As of May 01, 2020, The Kurdistan Regional Government (KRG) of Iraq has confirmed 381 COVID-19 cases and five deaths.
The low number in Kurdistan Region of Iraq (KRI) is not dissimilar to trends in The Middle East and North Africa (MENA). However, there are concerns that the numbers might be higher than official figures. Claims that the virus affects ‘infidels’ and culturally inappropriate burials practices introduced stigmas, is potentially preventing self-presenting and reporting of deaths.
If true, the low numbers represent a stroke because of limited capacities due to decades of conflict, corruption, privatisation, and mismanagement. The Ministry of Health receives less than 5% of KRI’s budget. There are only about 100 ICU beds and ventilators. Delays in salary payments have demoralised the workforce prompting boycott, protest and mass immigration among doctors. While the public sector is suffering, donors such as IFC of the World Bank are giving millions of dollars in loans to fund private hospitals. Given these circumstances, it was not strange for the Prime Minister of the KRG to cite ‘the limited abilities of the health system’ in his plea to the public to follow public health advice.
Few testing exposed the limited abilities (33955 as of April 25). Concerns were raised about politically motivated regional discrepancies in testing. To improve efficiencies, multiple samples were mixed in the same medium to then be tested as a single sample.Limited resilience led to the failure to continue providing essential services. Vaccinations programmes, child, and maternity care have been suspended. Patients with chronic health conditions were unable to access medicines.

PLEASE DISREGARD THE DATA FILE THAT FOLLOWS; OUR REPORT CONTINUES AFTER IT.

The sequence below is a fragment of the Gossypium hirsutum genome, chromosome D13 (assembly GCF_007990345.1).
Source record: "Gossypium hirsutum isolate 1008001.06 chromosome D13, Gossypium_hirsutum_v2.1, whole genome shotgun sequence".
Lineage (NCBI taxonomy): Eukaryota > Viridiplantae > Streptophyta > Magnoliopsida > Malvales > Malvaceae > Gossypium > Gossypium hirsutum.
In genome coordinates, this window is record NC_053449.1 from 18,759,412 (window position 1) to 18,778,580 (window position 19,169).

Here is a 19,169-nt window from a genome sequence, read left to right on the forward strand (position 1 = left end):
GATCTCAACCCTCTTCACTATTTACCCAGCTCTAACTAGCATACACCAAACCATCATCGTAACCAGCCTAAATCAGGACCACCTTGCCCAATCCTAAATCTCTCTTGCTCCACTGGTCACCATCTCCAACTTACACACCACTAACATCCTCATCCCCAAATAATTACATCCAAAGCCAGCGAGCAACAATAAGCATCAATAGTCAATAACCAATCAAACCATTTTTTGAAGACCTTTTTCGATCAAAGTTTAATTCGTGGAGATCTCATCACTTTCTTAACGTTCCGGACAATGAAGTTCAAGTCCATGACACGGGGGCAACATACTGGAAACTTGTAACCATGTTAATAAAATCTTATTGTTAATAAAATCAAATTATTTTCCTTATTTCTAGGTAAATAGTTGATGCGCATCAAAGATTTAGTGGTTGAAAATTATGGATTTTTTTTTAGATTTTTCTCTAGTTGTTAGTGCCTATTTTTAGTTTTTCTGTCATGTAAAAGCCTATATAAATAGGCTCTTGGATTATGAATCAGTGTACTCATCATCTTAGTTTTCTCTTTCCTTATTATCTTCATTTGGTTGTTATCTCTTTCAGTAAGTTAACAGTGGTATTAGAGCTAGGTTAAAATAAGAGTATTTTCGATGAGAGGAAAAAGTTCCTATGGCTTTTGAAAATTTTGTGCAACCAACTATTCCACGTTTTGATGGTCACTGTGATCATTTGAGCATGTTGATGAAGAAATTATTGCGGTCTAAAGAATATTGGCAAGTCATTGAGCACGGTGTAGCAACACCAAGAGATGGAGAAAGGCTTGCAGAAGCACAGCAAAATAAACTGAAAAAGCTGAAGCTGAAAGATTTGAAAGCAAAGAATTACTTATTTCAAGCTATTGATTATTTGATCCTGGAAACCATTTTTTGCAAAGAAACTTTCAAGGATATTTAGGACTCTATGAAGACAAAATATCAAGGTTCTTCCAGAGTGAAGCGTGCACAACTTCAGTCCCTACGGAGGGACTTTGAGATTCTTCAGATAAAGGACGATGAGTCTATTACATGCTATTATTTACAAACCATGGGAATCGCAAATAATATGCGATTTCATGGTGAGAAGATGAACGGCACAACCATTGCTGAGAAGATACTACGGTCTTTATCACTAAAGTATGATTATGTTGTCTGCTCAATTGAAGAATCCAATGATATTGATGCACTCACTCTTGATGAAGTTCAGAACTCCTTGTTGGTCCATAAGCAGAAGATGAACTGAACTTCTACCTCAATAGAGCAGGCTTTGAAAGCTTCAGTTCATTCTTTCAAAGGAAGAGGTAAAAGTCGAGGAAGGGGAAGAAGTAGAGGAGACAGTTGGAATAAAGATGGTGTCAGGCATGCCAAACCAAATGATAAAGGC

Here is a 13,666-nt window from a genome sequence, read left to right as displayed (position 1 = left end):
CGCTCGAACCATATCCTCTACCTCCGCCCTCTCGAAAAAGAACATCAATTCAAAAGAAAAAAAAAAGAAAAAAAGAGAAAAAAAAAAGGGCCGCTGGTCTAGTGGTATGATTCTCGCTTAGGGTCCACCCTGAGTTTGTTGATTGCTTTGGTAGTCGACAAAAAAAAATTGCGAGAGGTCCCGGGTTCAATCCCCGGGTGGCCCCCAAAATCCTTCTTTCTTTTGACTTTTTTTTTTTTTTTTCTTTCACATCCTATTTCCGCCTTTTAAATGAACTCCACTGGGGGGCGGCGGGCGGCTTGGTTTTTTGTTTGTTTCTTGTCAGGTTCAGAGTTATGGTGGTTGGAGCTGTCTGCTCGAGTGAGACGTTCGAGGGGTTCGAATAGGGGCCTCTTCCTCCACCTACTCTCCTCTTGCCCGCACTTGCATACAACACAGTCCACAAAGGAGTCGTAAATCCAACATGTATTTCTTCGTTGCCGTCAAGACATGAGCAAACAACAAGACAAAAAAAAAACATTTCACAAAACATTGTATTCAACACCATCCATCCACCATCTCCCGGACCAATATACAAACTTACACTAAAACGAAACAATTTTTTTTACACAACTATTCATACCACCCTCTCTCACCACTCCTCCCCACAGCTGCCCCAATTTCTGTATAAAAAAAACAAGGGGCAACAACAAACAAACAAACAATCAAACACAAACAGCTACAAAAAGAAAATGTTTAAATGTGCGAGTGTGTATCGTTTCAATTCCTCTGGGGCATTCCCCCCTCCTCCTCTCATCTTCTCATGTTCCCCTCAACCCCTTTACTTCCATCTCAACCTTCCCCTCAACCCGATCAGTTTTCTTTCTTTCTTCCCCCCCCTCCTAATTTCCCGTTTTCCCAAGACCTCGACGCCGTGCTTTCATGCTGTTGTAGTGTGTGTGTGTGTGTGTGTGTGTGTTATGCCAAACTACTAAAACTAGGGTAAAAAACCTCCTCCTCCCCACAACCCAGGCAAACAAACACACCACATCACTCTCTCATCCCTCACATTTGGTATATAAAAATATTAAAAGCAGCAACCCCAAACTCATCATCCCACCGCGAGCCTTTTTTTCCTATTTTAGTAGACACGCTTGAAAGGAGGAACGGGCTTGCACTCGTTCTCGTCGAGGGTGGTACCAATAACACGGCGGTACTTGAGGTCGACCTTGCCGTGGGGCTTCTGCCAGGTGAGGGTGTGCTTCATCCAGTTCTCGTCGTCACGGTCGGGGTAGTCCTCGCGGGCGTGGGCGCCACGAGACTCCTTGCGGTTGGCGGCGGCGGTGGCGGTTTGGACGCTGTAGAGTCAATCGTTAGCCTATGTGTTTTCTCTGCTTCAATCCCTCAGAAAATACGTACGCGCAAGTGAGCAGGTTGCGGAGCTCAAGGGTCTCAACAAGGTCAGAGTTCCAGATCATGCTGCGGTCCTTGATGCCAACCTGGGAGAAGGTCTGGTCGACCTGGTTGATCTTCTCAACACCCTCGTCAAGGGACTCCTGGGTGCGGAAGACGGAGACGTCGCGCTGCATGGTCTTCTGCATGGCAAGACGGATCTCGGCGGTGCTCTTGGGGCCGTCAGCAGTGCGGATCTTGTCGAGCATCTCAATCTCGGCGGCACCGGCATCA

Issues around quarantine highlighted the limited trust in the system. As of April 16, 7695 people were quarantined in five-star hotels for ‘VIPs’ and cheaper hostels for the rest . This encouraged many to smuggle themselves to avoid hostel’s poor conditions. Quarantine was also seen as a form of arrest reminiscent of political suppression.
The rapidly expanding private health market emerged as a beneficiary of the crisis. Allowed to continue working, private hospitals and pharmacies enjoyed higher demands due to the closure of public services. Some private services increased the fees they charge, prompting the MoH to take punitive action.
In these circumstances, WHO has helped to provide information, PPEs, test kits, and ambulances. Such assistance, however, was not immune from political interpretations. A Governor complained that his district did not receive WHO’s aid because of escalating political tensions, reminiscent of similar controversies at the global level.
The case of COVID-19 in KRI demonstrates the vulnerabilities of the fragile setting To assist these settings, actors such as WHO need to think beyond the traditional logistical support and consider political and cultural factors.
About the author
Goran Abdulla Sabir Zangana is a physician and an Associate Research Fellow with the The Middle East Research Institute.